Next is ‘Design Your Future.’ This is about realizing we can become the architect of what transpires in the next 11 to 12 months… I walk people through the seven attributes of SMARTER goals. Most people have heard of SMART goals, but I [change some of the meaning and] take it a step further… The ‘E’ stands for exciting. If a goal’s not exciting to you, the chances are very slim that you're going to accomplish it. The ‘R’ stands for relevant. Goals need to be aligned with each other and in the season of life that you’re in.
The fourth step is to ‘Find Your Why.’ When people lose their why, they lose their way. [Knowing why you want to accomplish something carries you through] the ‘messy middle,’ when you’ve gone too far to quit but you’re not sure you’ve got the energy to finish. Identify at least three whys for each goal—this keeps you in the game.
Number five is ‘Make It Happen.’ Start with the easiest tasks first. This is contrary to the philosophy that says ‘eat the frog’—or pick the ugliest thing you’ve got to do and do that first. But that’s like walking into a gym and deciding to bench-press the most weight you’ve ever bench-pressed. It makes much more sense to work up to that amount. Identify some tasks to give you a sense of momentum and begin to feel confidence.
Do you have any tricks for staying on track once you’ve laid out the plan?
I talk about something called activation triggers. [Ask yourself], ‘How can I set myself up for success by rigging the game in my favor?’ [For example], if I’m trying to save money, put it on autopilot, so it’s taken out of my account and I never have to think about it. One of my goals last year was to get out of the office by 6 p.m. each night, so I automatically programmed the lights in my office to cut off at 6 so I’m left there in a dark office.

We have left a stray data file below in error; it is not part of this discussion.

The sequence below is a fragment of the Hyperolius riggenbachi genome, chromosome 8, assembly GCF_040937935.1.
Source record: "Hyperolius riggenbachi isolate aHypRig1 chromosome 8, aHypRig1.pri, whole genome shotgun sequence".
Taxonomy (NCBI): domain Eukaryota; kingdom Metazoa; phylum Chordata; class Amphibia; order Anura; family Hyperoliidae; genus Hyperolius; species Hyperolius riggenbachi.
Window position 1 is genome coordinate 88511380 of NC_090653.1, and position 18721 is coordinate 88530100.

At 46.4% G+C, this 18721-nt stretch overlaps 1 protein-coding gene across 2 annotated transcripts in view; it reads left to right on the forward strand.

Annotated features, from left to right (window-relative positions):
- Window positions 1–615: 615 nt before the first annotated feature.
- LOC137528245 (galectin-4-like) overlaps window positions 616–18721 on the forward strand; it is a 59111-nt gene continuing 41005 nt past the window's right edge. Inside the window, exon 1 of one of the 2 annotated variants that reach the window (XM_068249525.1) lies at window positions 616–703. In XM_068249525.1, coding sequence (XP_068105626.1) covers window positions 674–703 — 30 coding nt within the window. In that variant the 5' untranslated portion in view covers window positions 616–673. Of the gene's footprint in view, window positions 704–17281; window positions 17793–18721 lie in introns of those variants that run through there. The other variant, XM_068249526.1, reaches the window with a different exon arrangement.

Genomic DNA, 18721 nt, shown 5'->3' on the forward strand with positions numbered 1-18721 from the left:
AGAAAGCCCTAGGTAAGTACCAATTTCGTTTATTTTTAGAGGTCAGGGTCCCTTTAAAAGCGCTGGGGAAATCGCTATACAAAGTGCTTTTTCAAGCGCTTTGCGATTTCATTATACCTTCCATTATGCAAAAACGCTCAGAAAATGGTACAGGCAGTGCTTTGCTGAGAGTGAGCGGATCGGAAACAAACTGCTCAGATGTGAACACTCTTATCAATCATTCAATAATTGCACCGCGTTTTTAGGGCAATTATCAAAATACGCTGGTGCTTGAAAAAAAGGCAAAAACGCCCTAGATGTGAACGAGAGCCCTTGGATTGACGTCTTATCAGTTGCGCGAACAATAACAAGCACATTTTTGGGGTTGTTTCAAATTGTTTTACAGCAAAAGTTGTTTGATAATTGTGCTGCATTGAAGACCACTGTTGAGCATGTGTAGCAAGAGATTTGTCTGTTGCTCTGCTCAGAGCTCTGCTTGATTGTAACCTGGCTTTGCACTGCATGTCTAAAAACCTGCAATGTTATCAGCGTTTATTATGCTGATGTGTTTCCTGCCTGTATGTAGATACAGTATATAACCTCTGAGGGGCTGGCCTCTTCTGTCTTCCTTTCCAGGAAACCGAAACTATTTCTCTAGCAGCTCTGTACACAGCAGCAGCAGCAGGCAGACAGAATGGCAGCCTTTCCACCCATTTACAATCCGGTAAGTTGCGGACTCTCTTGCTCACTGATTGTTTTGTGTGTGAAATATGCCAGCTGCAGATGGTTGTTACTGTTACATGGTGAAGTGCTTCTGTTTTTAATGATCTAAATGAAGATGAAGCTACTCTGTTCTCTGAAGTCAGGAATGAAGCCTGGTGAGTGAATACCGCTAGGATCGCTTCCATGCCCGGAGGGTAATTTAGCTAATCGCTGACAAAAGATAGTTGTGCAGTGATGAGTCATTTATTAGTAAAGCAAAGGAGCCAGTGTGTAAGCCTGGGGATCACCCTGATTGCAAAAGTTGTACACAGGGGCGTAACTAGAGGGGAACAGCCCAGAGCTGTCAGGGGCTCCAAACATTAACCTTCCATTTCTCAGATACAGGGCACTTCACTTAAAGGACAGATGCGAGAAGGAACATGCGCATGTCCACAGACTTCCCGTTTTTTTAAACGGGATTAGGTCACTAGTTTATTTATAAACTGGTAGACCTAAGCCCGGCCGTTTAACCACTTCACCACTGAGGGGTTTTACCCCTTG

What have you found to be the biggest difference between those who reach their goals and those who don't?
Most importantly, people have got to have a systematic way to review goals. Goals that are out of sight are out of mind. I encourage three different types of review: daily, weekly and quarterly.
Most of us focus on financial and wellness resolutions, but you encourage people to look at 10 life domains, including marital, parental and social. Why’s that?
Most of us live lives that are interconnected. If you have a health crisis, it’s going to impact your work. If you go through a divorce, that’s got major financial complications. We can’t afford to narrow our focus so much and not pay attention to some of these areas because it can be the very thing that derails us.
You're successful financially and professionally. What lessons have you learned along the way that had a real impact on your approach to money and career?
Being willing to ask for help. And don’t be afraid when you don’t know something. Everything is figure-out-able if you get the right resources, whether it’s books or coaches or advisors.
What's the best financial advice you ever got?
Spend less than you make and do it over a long period of time. Having the margin to invest and save is the secret to accumulating wealth.
This interview has been edited for clarity and brevity.
January 9, 2018